OpenMM incorporates specially developed algorithms that allow MD software to take full advantage of the GPU architecture. In fact, the OpenMM code is at the heart of the GPU implementations of the Folding@home project, which uses the horsepower of GPUs and CPUs in computers around the world to simulate protein folding. The current release uses an implicit solvent model, in which all the surrounding fluid, such as water, is represented as one continuous medium, rather than having each water molecule represented individually (an explicit solvent model). Future releases will allow the modeling of explicit solvent.

Louis Bergeron | EurekAlert!
Further information:
http://www.stanford.edu

More articles from Information Technology:

nachricht Cutting edge research for the industries of tomorrow – DFKI and NICT expand cooperation
21.03.2017 | Deutsches Forschungszentrum für Künstliche Intelligenz GmbH, DFKI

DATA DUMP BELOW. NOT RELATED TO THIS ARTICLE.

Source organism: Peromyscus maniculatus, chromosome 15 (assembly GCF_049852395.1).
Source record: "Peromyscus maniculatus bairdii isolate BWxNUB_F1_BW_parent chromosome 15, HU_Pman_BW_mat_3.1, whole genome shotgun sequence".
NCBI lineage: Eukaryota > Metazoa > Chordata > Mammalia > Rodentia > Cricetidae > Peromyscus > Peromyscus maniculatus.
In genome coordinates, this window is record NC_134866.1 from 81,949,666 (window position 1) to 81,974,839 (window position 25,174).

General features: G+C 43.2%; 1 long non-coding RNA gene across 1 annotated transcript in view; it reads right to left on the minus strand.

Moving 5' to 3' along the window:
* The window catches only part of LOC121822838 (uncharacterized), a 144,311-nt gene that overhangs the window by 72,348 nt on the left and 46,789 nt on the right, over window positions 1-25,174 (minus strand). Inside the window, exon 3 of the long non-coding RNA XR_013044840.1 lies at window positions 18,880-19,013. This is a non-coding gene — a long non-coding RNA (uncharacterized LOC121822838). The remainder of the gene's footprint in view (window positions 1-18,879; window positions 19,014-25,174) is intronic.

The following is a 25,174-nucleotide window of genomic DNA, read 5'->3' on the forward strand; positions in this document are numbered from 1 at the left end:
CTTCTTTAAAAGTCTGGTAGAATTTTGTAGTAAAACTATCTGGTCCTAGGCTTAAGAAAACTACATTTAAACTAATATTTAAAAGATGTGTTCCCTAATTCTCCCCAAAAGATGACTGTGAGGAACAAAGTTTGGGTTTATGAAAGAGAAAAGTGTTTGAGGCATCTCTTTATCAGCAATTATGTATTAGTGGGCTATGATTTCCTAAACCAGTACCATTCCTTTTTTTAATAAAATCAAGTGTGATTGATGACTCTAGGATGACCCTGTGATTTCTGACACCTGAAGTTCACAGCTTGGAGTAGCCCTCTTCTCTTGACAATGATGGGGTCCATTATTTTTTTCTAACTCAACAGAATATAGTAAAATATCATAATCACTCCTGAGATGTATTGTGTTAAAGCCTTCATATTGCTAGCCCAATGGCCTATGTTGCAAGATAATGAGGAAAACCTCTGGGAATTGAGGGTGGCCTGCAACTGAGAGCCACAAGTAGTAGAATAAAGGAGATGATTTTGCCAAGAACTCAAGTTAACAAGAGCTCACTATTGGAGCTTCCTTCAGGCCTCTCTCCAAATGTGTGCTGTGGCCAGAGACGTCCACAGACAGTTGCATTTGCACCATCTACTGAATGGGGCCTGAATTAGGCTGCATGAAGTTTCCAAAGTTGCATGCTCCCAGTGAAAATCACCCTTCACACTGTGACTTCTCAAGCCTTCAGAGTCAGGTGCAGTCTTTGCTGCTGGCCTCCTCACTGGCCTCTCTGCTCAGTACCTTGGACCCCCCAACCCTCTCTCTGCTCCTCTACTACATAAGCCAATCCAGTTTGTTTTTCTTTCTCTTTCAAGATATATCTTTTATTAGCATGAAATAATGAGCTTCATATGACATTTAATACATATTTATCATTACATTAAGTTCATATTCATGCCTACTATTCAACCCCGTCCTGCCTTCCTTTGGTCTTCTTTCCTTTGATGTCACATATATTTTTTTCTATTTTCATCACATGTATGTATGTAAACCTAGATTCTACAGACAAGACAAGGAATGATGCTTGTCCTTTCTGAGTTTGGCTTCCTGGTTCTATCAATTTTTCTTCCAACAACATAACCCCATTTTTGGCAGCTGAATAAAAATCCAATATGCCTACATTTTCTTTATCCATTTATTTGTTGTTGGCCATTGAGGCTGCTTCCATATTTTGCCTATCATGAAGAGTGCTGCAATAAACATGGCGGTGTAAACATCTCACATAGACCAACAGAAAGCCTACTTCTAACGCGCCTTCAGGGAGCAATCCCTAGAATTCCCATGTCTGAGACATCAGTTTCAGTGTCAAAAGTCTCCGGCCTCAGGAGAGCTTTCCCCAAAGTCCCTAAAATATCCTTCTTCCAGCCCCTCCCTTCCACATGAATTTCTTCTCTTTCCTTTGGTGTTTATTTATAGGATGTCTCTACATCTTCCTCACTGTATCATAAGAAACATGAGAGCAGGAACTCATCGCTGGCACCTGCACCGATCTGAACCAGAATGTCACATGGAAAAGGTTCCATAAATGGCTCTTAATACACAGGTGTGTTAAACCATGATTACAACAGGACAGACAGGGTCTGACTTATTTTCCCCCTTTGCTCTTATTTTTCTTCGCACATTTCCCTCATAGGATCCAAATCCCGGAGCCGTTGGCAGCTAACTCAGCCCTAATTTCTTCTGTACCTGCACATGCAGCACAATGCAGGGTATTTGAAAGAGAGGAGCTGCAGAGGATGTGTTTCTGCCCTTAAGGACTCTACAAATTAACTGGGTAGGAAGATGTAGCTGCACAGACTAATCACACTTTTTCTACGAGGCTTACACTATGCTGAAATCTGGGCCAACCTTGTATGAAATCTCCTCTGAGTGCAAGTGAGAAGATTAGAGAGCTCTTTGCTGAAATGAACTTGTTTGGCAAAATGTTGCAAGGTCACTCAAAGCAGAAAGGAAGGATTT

nachricht Molecular motor-powered biocomputers
20.03.2017 | Technische Universität Dresden

All articles from Information Technology >>>

The most recent press releases about innovation >>>

Die letzten 5 Focus-News des innovations-reports im Überblick:

Im Focus: Giant Magnetic Fields in the Universe

Astronomers from Bonn and Tautenburg in Thuringia (Germany) used the 100-m radio telescope at Effelsberg to observe several galaxy clusters. At the edges of these large accumulations of dark matter, stellar systems (galaxies), hot gas, and charged particles, they found magnetic fields that are exceptionally ordered over distances of many million light years. This makes them the most extended magnetic fields in the universe known so far.

The results will be published on March 22 in the journal „Astronomy & Astrophysics“.

Galaxy clusters are the largest gravitationally bound structures in the universe. With a typical extent of about 10 million light years, i.e. 100 times the...

Im Focus: Tracing down linear ubiquitination

Researchers at the Goethe University Frankfurt, together with partners from the University of Tübingen in Germany and Queen Mary University as well as Francis Crick Institute from London (UK) have developed a novel technology to decipher the secret ubiquitin code.

Ubiquitin is a small protein that can be linked to other cellular proteins, thereby controlling and modulating their functions. The attachment occurs in many...